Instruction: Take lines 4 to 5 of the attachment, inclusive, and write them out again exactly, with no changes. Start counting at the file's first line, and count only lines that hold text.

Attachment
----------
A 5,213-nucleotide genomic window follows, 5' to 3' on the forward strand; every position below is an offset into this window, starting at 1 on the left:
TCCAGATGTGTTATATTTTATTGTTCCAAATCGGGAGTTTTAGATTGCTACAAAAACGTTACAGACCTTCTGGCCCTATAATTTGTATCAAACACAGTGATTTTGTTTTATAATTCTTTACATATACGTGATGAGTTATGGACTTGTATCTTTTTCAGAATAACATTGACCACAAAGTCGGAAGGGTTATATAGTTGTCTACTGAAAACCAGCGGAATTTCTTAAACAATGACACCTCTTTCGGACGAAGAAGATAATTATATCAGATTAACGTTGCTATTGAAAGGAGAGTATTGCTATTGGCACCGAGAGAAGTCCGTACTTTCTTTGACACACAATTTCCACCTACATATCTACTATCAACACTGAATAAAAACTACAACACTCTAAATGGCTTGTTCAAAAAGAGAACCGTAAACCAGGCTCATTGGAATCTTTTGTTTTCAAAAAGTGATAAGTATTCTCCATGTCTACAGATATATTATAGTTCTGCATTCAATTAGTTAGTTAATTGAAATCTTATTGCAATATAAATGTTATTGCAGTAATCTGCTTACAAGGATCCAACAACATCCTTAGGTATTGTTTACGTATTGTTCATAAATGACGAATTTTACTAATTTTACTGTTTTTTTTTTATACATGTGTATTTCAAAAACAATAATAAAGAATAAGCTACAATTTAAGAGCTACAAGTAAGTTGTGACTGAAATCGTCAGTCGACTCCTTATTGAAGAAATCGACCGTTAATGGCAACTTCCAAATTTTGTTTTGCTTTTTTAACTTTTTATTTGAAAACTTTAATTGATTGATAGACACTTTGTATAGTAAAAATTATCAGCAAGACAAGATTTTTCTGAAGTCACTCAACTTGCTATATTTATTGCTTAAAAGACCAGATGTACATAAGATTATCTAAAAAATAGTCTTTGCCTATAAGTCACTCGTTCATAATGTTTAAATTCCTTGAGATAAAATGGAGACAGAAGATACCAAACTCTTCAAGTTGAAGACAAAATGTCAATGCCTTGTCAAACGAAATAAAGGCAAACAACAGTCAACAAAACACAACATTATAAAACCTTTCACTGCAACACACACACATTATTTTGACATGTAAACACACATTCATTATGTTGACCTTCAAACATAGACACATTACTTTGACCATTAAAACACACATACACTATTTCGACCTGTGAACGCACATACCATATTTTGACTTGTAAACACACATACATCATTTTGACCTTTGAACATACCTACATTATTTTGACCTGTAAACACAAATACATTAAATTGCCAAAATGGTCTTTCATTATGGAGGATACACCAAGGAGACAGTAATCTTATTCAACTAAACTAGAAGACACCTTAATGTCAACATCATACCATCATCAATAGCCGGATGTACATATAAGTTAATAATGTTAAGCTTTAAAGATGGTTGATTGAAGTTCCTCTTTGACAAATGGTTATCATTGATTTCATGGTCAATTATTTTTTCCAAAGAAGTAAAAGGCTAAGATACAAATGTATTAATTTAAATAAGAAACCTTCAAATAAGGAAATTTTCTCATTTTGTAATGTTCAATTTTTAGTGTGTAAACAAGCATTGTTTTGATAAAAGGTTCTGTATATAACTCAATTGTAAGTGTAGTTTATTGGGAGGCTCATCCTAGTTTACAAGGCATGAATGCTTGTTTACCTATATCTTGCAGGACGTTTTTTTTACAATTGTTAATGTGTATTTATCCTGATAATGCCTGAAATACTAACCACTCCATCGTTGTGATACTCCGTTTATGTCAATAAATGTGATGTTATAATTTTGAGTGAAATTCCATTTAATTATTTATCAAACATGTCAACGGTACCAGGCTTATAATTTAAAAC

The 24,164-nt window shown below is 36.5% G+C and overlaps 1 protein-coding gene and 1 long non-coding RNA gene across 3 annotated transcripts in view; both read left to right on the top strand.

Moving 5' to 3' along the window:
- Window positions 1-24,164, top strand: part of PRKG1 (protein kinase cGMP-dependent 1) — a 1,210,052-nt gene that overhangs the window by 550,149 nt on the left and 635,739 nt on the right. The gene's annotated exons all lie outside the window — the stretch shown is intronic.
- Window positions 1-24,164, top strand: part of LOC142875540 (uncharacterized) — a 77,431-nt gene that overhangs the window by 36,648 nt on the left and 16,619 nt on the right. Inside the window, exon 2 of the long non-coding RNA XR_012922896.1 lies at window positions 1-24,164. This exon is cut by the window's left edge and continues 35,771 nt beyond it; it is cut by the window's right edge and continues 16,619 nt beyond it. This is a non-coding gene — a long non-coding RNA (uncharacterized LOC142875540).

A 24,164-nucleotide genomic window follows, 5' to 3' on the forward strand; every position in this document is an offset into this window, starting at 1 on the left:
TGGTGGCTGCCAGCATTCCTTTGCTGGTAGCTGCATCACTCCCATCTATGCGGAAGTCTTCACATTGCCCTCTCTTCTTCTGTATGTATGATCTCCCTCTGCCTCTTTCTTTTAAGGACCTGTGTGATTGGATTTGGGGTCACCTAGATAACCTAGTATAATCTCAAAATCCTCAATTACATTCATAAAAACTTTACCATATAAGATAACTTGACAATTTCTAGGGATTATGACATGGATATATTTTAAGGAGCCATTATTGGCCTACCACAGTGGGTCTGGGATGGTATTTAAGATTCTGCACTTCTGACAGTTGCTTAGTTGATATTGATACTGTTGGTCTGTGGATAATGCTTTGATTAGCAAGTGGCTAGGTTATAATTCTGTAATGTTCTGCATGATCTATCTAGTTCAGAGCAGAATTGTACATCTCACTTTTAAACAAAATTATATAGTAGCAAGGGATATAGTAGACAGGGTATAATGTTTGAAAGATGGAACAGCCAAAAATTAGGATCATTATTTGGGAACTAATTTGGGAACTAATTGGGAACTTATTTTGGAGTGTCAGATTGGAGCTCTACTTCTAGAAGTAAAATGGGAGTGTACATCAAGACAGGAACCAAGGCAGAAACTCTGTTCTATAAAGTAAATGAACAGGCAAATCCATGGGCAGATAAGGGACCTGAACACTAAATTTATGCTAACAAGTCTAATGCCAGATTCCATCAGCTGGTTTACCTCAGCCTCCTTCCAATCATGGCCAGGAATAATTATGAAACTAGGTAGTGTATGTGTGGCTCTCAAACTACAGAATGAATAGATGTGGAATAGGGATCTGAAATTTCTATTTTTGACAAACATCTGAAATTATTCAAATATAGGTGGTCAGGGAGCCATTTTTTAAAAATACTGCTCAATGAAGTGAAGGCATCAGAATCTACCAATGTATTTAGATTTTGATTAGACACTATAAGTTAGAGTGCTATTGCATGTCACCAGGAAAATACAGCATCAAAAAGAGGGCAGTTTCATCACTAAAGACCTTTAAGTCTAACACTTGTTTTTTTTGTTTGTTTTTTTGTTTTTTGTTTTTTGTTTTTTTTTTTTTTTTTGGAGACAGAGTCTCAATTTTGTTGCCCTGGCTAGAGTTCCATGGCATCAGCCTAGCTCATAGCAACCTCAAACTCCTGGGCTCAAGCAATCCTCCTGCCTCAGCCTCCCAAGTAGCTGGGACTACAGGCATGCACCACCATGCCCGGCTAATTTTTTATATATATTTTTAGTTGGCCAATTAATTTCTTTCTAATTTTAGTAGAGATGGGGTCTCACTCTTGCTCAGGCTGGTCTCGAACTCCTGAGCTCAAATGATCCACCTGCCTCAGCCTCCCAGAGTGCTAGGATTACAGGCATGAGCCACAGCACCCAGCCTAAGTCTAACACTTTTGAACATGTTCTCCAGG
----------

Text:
Moving 5' to 3' along the window:
- Window positions 1-24,164, top strand: part of PRKG1 (protein kinase cGMP-dependent 1) — a 1,210,052-nt gene that overhangs the window by 550,149 nt on the left and 635,739 nt on the right. The gene's annotated exons all lie outside the window — the stretch shown is intronic.